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Volunteers' Stories




Care for Orphanage Children Project, volunteering in Mombasa, Kenya

This interview is taken from the in-house magazine of the company that Steve works for.

When Steve Chilingirian’s wife, Jennifer, persuaded him to take time out to do voluntary work in a Kenyan orphanage, he wasn’t sure what to expect. Or whether it was even something he should be considering at all. But Jennifer persisted, and in August 2009, Steve found himself flying to Nairobi for a two-week voluntary stint in Mombasa. In this interview with Internal Communications, Steve tells us about his experiences in Kenya, why he can’t wait to go back, and what other colleagues can do to make a difference.

Can you tell us what lay behind the decision to go to Kenya? My wife! Twelve months ago, I left my job at Sky and, after 35 years solid working, I suddenly found I had time to think. Jennifer had always wanted to do something like this and she persuaded me, really. It took a year for us to sort out the best way to do it. In the meantime, I’d got my new job at Ofcom. When I joined, I told Jill Ainscough what we were planning to do. She was - and has been - incredibly supportive and I was able to take two weeks’ unpaid leave for the trip.

So you’d never done anything like this before? Not at all. This was my first visit to Africa so I had no idea what to expect.

Did you go through some sort of NGO or voluntary organisation? Yes. We chose an organisation called Travellers Worldwide, one of the leading providers of voluntary placements overseas. There are lots of organisations doing similar things but we chose Travellers because of the level of support they offer their volunteers and the huge range of projects they’re involved with. Plus, they’re very flexible about the amount of work you’re required to do. You have the freedom to do as much, or as little, as you want. They turned out to be brilliant and I’d really recommend them to anyone considering voluntary work overseas.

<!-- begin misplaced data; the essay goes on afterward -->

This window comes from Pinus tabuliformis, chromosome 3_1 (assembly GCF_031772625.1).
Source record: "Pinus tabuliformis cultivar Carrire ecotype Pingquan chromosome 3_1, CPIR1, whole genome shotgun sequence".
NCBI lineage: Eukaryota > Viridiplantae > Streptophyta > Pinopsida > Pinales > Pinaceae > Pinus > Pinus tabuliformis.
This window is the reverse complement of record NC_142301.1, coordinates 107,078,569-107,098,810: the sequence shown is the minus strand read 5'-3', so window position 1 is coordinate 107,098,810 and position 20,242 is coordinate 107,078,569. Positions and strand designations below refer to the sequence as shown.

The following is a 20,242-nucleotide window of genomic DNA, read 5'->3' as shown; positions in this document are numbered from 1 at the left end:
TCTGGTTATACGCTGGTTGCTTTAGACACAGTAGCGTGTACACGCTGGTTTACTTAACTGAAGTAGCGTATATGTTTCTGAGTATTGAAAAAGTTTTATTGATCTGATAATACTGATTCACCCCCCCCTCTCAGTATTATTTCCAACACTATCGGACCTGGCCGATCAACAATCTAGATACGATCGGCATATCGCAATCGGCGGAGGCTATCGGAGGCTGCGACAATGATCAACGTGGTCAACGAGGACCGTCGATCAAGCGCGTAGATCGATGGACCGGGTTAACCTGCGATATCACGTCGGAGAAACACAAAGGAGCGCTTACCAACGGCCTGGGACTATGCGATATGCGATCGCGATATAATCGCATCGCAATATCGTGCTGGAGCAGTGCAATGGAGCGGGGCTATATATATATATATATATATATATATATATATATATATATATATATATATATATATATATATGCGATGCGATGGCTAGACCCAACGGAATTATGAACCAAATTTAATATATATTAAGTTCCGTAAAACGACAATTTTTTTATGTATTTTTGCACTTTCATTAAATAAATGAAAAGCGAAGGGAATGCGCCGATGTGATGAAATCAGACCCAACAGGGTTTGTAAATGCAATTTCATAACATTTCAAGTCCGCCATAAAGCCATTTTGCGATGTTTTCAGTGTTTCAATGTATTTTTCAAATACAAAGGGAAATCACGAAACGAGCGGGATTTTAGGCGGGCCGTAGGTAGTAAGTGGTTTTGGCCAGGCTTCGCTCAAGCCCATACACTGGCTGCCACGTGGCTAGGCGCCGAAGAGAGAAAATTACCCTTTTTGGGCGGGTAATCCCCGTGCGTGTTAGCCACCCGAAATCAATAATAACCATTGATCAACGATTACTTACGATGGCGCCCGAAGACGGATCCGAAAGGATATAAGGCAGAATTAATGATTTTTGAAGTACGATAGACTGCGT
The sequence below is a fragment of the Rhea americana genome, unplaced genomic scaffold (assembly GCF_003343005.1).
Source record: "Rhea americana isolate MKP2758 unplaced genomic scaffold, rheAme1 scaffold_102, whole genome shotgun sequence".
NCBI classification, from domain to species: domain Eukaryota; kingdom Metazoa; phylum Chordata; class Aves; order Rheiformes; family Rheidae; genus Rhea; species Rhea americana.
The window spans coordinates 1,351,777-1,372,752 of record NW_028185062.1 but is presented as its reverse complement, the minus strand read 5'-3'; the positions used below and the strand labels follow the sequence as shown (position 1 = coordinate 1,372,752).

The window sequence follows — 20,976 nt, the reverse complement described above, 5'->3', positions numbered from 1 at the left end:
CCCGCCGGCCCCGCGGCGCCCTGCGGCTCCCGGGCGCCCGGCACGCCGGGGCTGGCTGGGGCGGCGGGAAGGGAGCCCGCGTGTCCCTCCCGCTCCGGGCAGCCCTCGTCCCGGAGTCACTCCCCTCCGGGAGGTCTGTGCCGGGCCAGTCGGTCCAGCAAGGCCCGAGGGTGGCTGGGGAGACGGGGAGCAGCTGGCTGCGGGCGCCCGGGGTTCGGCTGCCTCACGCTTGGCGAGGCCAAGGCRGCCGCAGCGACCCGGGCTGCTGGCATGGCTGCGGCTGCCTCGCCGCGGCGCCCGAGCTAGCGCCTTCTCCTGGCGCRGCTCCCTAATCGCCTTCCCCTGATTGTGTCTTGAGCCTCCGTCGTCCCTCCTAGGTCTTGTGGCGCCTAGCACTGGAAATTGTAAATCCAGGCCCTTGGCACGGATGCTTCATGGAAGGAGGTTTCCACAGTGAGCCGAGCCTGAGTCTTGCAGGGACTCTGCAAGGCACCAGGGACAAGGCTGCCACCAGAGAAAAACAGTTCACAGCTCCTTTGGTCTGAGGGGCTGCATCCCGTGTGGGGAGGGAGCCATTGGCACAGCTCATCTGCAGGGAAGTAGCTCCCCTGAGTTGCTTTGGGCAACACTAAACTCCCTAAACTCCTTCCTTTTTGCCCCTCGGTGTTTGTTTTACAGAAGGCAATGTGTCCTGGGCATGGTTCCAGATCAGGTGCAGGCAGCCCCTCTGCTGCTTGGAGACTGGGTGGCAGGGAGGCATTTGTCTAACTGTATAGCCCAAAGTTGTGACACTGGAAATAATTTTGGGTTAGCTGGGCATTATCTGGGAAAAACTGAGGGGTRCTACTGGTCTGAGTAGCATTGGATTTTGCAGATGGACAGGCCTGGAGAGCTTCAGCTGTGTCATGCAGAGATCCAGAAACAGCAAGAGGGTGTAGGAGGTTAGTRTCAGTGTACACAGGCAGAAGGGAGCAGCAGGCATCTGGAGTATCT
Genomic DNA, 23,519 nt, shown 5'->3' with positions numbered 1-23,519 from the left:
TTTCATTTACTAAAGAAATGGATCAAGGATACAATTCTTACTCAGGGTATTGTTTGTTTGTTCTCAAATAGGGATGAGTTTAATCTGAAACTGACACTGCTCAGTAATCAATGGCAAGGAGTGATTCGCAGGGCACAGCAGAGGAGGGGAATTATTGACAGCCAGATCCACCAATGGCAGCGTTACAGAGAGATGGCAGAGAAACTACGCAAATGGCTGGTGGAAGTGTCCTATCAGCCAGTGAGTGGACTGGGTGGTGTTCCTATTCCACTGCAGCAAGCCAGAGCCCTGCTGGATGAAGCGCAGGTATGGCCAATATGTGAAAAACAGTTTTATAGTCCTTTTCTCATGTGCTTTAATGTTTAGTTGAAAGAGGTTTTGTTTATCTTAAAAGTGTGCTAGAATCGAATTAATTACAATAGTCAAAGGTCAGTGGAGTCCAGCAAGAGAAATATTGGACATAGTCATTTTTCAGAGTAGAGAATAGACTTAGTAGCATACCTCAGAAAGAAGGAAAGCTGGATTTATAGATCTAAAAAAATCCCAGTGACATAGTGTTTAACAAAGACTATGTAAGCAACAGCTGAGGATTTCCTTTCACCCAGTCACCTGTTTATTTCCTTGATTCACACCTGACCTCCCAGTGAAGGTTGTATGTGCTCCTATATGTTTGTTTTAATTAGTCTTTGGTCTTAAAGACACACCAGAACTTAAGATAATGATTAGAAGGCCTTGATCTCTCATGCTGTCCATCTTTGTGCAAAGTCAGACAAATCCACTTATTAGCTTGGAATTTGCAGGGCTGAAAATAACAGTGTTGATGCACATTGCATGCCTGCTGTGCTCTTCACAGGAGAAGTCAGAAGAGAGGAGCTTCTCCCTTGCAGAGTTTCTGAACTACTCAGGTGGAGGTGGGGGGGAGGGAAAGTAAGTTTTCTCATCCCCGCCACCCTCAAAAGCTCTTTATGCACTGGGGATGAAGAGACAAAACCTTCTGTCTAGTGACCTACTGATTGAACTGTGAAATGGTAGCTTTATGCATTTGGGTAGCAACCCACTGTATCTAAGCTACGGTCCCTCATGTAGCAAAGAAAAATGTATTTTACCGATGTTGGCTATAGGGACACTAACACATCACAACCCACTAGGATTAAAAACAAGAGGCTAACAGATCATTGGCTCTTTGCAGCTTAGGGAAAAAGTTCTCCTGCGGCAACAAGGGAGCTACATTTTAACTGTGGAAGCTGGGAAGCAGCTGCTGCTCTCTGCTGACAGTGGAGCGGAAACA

And you paid for your own flights and accommodation? Yes. The work was voluntary so we didn’t get paid, obviously. And we paid for our flights and accommodation with a host family in Mombasa.

First impressions when you arrived? Total culture shock. When we got to Mombasa, we discovered our luggage had been left at Nairobi airport so we started our visit, literally, with only the shirts on our backs. And our accommodation wasn’t quite what we’d been expecting. Like all Kenyans we met, the family were wonderful but their home was next to an industrial site and, as a result, was incredibly noisy. And there was no hot water, which was a bit of a shock! To get from the accommodation to the orphanage each day was an hour’s journey on two local buses (called Matatus), which was quite an experience, bearing in mind that the temperature during the day was normally around 29c (and never below 25c, even at night) and we were crammed in with 14 other passengers. The bustle and noise of Mombasa was very exciting and a totally new culture for us. Along the route we saw many interesting sights, including mothers with babies strapped to their backs, all manner of small shops selling items like sugar cane, local produce and fruit, and we passed many rubbish tips with cattle feeding from them. The people were fascinating and very friendly even though you still had to have your wits about you.